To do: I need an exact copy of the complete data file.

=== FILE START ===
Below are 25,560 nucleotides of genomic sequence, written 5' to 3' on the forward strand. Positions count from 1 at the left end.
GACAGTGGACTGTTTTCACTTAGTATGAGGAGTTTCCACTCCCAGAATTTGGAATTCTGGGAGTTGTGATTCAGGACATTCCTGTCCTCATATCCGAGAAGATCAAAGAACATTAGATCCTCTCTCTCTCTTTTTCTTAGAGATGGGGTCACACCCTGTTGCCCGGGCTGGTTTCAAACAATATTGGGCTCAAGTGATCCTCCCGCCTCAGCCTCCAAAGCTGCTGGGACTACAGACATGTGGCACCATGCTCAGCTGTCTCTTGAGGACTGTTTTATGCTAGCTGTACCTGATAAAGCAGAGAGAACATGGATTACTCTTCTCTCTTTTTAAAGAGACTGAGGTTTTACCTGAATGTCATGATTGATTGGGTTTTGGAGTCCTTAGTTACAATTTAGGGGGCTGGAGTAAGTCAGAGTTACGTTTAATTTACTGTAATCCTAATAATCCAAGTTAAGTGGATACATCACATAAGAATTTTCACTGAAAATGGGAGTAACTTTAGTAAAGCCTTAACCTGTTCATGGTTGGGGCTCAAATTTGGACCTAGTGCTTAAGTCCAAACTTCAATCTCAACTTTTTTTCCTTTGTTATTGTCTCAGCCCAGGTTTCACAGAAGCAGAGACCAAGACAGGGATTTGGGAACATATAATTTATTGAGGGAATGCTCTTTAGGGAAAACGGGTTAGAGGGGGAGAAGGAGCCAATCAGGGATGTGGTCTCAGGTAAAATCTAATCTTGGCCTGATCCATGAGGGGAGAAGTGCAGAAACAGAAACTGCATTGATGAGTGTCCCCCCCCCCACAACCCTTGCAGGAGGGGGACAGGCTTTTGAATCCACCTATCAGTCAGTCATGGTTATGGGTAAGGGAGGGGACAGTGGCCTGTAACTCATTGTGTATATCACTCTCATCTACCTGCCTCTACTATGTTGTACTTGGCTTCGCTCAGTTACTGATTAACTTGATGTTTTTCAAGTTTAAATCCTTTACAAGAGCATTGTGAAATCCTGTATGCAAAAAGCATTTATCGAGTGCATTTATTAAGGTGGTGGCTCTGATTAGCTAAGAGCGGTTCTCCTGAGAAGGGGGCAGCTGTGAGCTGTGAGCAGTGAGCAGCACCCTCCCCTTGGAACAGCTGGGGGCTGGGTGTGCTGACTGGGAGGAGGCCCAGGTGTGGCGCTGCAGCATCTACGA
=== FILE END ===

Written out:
Below are 25,560 nucleotides of genomic sequence, written 5' to 3' on the forward strand. Positions count from 1 at the left end.
GACAGTGGACTGTTTTCACTTAGTATGAGGAGTTTCCACTCCCAGAATTTGGAATTCTGGGAGTTGTGATTCAGGACATTCCTGTCCTCATATCCGAGAAGATCAAAGAACATTAGATCCTCTCTCTCTCTTTTTCTTAGAGATGGGGTCACACCCTGTTGCCCGGGCTGGTTTCAAACAATATTGGGCTCAAGTGATCCTCCCGCCTCAGCCTCCAAAGCTGCTGGGACTACAGACATGTGGCACCATGCTCAGCTGTCTCTTGAGGACTGTTTTATGCTAGCTGTACCTGATAAAGCAGAGAGAACATGGATTACTCTTCTCTCTTTTTAAAGAGACTGAGGTTTTACCTGAATGTCATGATTGATTGGGTTTTGGAGTCCTTAGTTACAATTTAGGGGGCTGGAGTAAGTCAGAGTTACGTTTAATTTACTGTAATCCTAATAATCCAAGTTAAGTGGATACATCACATAAGAATTTTCACTGAAAATGGGAGTAACTTTAGTAAAGCCTTAACCTGTTCATGGTTGGGGCTCAAATTTGGACCTAGTGCTTAAGTCCAAACTTCAATCTCAACTTTTTTTCCTTTGTTATTGTCTCAGCCCAGGTTTCACAGAAGCAGAGACCAAGACAGGGATTTGGGAACATATAATTTATTGAGGGAATGCTCTTTAGGGAAAACGGGTTAGAGGGGGAGAAGGAGCCAATCAGGGATGTGGTCTCAGGTAAAATCTAATCTTGGCCTGATCCATGAGGGGAGAAGTGCAGAAACAGAAACTGCATTGATGAGTGTCCCCCCCCCCACAACCCTTGCAGGAGGGGGACAGGCTTTTGAATCCACCTATCAGTCAGTCATGGTTATGGGTAAGGGAGGGGACAGTGGCCTGTAACTCATTGTGTATATCACTCTCATCTACCTGCCTCTACTATGTTGTACTTGGCTTCGCTCAGTTACTGATTAACTTGATGTTTTTCAAGTTTAAATCCTTTACAAGAGCATTGTGAAATCCTGTATGCAAAAAGCATTTATCGAGTGCATTTATTAAGGTGGTGGCTCTGATTAGCTAAGAGCGGTTCTCCTGAGAAGGGGGCAGCTGTGAGCTGTGAGCAGTGAGCAGCACCCTCCCCTTGGAACAGCTGGGGGCTGGGTGTGCTGACTGGGAGGAGGCCCAGGTGTGGCGCTGCAGCATCTACGA